If you want an example of that in action, look at the Bank of England. After the UK mini-Budget which sent the Pound perilously close to parity against the US Dollar, the Bank of England decided to intervene in the bond market instead of doing what other traders wanted (hike interest rates in an emergency move). But the UK's move had far wider implications for global bond traders, as New York-based analysts Evan Brown and Luke Kawa worked out.
"Central banks are prepared to push back against price action judged to be excessive or counterproductive to their goals," Brown and Kawa wrote in a note released on October 6th.
The other scenario: stagflation
While all the chatter is around the "R" word (recession), there are some investors and professionals alike who are more worried about a persistent case of stagflation. The difference between the two are minute but the effects can last for years. Stagflation was last felt (in the modern sense) during the oil crisis of the mid-1970s. Stagflation is rarer than a recession and can be likened to a worst-case scenario because it involves slow economic growth coupled with inflation for a long time (years, as supposed to a few quarters).
And the reason searches and mentions of stagflation have been going up is because of what happened during the mid-1970s. So naturally, the question is being asked - when are energy prices going to cool so that we avoid a 1970s-type situation?
The short answer is yes, but not in every region - and thankfully, not Australia.
Conclusion? Breathe easily.
So what does this all mean for asset allocation?
This is where we return to Evan Brown and Luke Kawa. Earlier, we alluded to the fact that yields around the world were affected by the Bank of England's recent emergency measure. But we did not mention that the analysts thought this move actually balanced out the risks for investing in bonds.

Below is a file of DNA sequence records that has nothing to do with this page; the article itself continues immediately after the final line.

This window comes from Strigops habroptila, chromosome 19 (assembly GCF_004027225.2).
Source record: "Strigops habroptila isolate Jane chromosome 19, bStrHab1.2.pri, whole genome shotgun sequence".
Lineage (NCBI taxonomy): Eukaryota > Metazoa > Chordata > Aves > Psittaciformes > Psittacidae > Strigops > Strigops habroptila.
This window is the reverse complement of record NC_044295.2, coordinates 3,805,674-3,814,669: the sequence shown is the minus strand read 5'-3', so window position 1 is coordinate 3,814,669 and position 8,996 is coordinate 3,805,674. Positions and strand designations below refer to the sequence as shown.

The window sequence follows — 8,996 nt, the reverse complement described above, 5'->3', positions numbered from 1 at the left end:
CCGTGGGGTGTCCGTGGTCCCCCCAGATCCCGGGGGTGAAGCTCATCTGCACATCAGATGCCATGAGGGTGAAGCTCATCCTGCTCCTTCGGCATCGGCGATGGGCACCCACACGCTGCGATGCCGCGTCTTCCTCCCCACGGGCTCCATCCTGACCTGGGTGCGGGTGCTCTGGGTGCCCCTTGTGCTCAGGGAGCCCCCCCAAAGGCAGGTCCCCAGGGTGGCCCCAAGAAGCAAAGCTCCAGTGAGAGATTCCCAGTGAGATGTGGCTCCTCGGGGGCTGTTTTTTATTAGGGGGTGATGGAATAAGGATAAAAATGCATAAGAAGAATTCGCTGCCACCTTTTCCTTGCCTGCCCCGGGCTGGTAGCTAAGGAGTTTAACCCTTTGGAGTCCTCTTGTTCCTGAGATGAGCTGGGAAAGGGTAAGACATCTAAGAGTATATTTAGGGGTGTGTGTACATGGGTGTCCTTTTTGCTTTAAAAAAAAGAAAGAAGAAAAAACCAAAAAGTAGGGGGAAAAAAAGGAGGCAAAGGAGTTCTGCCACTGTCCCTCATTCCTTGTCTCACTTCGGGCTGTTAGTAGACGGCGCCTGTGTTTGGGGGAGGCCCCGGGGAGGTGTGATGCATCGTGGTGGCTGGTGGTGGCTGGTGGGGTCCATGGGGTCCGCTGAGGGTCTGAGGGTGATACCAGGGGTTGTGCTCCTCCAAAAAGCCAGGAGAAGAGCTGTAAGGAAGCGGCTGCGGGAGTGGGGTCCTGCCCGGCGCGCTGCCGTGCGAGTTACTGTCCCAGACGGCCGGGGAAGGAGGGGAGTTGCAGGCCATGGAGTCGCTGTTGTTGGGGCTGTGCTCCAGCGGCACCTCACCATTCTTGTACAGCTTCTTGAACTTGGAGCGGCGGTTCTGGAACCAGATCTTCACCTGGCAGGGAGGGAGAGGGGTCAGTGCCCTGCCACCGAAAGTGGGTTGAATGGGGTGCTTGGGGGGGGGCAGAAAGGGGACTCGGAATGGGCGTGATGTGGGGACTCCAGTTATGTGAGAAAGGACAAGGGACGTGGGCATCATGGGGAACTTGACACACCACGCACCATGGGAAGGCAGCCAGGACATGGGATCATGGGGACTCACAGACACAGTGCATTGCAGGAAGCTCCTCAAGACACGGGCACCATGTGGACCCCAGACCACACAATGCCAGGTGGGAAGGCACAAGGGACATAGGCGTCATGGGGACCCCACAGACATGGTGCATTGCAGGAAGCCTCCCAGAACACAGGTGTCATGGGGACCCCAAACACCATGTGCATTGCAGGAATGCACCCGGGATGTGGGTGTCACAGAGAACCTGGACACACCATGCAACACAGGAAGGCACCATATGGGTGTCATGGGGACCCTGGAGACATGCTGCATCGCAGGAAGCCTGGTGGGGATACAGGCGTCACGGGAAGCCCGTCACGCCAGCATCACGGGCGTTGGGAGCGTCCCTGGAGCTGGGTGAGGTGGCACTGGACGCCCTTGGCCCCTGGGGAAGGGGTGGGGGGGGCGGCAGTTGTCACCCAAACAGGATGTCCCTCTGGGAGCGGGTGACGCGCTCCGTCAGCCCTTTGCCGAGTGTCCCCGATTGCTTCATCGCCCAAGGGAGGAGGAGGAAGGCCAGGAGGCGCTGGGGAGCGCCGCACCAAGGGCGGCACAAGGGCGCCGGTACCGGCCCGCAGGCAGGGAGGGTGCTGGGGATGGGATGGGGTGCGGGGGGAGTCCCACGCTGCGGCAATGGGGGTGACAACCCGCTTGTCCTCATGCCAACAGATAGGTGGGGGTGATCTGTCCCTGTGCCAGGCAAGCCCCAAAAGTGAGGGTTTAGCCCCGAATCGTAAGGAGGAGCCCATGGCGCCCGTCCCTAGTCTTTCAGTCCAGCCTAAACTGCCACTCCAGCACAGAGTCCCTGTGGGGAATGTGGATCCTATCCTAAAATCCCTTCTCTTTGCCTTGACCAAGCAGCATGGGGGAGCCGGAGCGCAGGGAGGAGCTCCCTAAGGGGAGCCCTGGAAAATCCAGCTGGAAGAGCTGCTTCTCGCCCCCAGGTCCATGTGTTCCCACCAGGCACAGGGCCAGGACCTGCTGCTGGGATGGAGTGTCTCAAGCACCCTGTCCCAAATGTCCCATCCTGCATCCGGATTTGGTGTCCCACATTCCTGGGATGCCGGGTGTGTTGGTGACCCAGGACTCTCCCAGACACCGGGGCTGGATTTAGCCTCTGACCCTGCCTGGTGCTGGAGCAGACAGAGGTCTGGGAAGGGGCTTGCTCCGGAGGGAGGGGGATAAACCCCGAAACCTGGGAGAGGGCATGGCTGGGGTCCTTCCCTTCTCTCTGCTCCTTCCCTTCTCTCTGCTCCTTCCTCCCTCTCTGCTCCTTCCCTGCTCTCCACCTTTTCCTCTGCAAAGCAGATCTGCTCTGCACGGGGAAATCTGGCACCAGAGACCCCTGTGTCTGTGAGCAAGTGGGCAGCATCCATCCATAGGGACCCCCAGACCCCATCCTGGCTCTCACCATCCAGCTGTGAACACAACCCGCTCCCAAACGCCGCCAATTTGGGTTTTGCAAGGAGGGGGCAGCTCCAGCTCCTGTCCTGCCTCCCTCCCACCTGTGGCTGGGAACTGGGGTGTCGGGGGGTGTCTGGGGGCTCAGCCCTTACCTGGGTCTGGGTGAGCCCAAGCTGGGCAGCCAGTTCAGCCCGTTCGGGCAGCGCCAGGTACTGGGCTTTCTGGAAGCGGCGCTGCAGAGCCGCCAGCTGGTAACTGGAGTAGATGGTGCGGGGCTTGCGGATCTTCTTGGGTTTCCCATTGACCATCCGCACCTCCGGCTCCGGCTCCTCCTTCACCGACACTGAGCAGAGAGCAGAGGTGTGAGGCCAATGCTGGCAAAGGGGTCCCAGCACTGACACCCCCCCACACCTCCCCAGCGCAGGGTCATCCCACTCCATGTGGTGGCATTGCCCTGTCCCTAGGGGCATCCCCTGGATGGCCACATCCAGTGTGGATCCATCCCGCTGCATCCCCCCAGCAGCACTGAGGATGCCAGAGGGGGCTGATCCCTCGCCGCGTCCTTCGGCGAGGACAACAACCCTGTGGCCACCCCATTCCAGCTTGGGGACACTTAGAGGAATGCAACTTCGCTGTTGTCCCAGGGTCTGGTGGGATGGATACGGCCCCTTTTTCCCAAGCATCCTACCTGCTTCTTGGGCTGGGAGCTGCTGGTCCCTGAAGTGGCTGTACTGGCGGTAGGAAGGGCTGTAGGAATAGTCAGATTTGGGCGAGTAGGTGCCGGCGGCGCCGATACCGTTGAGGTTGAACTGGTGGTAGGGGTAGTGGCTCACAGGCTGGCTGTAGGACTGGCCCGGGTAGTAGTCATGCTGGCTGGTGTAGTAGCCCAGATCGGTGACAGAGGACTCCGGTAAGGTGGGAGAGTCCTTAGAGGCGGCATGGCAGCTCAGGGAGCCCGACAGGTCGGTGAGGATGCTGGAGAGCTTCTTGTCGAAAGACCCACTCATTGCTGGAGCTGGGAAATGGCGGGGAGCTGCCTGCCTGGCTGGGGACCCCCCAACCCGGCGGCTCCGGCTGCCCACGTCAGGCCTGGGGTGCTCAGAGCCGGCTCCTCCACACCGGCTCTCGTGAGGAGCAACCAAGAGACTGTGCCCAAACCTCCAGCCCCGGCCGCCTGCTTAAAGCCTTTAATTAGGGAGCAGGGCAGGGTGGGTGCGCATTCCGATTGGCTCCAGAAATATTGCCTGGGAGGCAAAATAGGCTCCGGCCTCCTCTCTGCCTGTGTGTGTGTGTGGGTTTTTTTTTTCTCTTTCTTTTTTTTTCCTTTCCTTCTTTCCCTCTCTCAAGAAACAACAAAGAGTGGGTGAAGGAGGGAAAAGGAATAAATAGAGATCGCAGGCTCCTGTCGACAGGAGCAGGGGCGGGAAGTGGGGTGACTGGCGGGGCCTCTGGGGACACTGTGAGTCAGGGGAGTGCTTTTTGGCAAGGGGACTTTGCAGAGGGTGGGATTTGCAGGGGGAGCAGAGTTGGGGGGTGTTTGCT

Another question the analysts got - is the US Dollar going to keep storming higher? For those in the know, the US Dollar Index has been the trade of the year and continues to shatter its own record at the expense of gold and US companies with overseas earnings. Their answer? Yes.
"Federal Reserve policy will continue to buoy the US dollar, in our view, as tightening will likely continue without a pivot to easing until material evidence of labor market weakness emerges or inflation returns much closer to target. Neither of those outcomes is probable in the near term," Brown and Kawa wrote.
And finally, what does all this mean for equities? The short answer is that the road ahead will be tough but low expectations could provide some (if only, temporary) upside.
"We believe that unless there is a fiscal or geopolitical policy change that provides strong cause to believe that revisions will soon turn, this downward pressure will remain a headwind for risk assets," Brown and Kawa said.
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Hans is part of Livewire's content team. He is the moderator and creator of Signal or Noise. He also writes the LW-MI Morning Wrap on Tuesdays and Thursdays.